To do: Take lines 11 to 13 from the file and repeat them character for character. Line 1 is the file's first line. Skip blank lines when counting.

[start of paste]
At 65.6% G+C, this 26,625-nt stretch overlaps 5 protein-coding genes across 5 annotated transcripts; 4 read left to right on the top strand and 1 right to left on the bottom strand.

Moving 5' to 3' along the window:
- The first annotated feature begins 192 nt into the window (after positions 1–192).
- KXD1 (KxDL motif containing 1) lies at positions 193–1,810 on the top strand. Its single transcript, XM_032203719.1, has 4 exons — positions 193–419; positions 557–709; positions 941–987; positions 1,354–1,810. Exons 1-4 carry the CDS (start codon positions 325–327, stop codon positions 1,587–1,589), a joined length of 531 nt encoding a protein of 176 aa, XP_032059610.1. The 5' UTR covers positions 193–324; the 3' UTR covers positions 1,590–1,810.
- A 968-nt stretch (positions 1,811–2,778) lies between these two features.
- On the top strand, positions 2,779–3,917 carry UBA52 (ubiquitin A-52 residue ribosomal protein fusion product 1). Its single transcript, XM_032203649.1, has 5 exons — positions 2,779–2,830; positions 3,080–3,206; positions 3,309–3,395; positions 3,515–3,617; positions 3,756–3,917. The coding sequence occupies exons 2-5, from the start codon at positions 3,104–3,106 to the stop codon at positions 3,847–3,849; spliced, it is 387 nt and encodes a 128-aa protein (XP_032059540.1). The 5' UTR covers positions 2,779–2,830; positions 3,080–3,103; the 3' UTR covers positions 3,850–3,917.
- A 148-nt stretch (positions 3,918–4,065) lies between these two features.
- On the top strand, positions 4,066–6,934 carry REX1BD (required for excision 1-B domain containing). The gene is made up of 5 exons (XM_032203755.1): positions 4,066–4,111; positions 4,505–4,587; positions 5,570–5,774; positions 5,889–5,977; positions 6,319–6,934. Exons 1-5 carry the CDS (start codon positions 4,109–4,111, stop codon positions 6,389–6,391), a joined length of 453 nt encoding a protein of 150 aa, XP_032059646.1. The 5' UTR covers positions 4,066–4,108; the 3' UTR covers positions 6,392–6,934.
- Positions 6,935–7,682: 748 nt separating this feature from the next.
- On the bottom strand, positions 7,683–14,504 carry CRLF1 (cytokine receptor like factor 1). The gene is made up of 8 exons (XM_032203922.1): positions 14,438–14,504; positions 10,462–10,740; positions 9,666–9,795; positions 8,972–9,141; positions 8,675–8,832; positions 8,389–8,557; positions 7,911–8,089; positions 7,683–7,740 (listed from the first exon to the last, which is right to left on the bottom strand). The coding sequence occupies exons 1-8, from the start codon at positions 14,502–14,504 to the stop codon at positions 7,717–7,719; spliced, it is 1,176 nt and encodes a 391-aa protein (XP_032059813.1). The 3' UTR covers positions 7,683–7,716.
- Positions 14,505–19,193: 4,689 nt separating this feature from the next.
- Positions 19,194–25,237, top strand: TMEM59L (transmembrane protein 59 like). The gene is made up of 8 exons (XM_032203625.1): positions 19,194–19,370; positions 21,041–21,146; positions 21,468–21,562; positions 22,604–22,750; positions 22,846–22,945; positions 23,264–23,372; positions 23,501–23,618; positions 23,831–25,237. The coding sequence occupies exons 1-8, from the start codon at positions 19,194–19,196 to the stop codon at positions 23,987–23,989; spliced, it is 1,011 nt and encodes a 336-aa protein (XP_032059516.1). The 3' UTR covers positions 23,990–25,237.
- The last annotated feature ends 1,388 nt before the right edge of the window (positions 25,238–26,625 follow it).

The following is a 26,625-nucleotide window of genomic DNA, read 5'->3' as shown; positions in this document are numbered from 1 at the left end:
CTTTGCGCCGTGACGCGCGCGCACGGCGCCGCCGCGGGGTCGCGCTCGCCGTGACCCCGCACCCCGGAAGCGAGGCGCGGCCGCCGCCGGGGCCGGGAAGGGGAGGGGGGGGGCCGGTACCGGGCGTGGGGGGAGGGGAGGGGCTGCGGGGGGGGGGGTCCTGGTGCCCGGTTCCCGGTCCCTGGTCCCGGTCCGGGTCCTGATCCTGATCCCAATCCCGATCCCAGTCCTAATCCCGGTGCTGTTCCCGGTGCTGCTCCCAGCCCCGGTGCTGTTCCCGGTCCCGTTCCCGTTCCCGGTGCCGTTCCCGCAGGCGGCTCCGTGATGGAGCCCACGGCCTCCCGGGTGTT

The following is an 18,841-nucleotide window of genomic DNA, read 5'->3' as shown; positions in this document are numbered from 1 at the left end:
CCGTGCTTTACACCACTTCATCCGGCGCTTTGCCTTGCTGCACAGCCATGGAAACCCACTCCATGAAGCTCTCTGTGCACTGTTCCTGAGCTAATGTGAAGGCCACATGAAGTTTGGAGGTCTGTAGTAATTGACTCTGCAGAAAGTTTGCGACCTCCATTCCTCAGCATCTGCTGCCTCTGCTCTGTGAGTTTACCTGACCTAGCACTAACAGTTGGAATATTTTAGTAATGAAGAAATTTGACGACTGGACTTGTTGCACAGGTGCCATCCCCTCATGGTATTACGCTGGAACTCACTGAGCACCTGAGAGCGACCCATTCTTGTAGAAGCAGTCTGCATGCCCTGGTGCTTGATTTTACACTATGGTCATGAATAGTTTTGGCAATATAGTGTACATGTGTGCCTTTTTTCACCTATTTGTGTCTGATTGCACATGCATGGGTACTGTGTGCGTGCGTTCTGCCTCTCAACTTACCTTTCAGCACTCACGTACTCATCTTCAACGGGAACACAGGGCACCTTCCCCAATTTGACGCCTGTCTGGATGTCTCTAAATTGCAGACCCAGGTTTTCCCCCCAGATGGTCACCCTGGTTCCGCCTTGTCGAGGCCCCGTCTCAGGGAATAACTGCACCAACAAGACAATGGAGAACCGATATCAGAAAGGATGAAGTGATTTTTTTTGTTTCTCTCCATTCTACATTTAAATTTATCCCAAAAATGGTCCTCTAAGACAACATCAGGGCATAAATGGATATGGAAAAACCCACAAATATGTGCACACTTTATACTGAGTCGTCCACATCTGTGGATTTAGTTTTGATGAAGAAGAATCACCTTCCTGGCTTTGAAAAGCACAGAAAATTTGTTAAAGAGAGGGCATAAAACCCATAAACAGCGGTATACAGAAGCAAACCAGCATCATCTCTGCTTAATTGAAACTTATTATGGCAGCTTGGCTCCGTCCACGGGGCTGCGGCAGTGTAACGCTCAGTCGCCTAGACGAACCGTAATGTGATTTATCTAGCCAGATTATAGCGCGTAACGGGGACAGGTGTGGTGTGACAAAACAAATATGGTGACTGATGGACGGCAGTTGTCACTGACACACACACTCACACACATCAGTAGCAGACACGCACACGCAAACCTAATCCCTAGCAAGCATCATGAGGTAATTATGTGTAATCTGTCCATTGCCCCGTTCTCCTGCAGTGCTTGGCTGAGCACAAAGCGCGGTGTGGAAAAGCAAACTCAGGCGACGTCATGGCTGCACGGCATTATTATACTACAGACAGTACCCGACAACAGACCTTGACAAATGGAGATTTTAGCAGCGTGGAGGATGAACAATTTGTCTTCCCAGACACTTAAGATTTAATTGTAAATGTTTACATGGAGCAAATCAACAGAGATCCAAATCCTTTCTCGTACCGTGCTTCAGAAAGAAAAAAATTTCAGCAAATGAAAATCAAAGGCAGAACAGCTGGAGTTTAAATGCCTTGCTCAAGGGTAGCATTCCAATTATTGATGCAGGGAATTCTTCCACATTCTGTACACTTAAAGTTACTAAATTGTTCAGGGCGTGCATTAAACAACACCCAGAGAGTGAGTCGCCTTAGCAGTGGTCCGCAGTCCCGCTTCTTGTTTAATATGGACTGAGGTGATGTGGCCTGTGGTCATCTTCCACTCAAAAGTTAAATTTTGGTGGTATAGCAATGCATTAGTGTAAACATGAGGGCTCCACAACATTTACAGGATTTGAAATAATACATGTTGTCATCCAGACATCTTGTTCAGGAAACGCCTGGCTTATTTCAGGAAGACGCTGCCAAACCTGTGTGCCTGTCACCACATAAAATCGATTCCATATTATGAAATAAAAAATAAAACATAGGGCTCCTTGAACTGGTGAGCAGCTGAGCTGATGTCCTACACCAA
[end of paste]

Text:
- Positions 14,505–19,193: 4,689 nt separating this feature from the next.
- Positions 19,194–25,237, top strand: TMEM59L (transmembrane protein 59 like). The gene is made up of 8 exons (XM_032203625.1): positions 19,194–19,370; positions 21,041–21,146; positions 21,468–21,562; positions 22,604–22,750; positions 22,846–22,945; positions 23,264–23,372; positions 23,501–23,618; positions 23,831–25,237. The coding sequence occupies exons 1-8, from the start codon at positions 19,194–19,196 to the stop codon at positions 23,987–23,989; spliced, it is 1,011 nt and encodes a 336-aa protein (XP_032059516.1). The 3' UTR covers positions 23,990–25,237.
- The last annotated feature ends 1,388 nt before the right edge of the window (positions 25,238–26,625 follow it).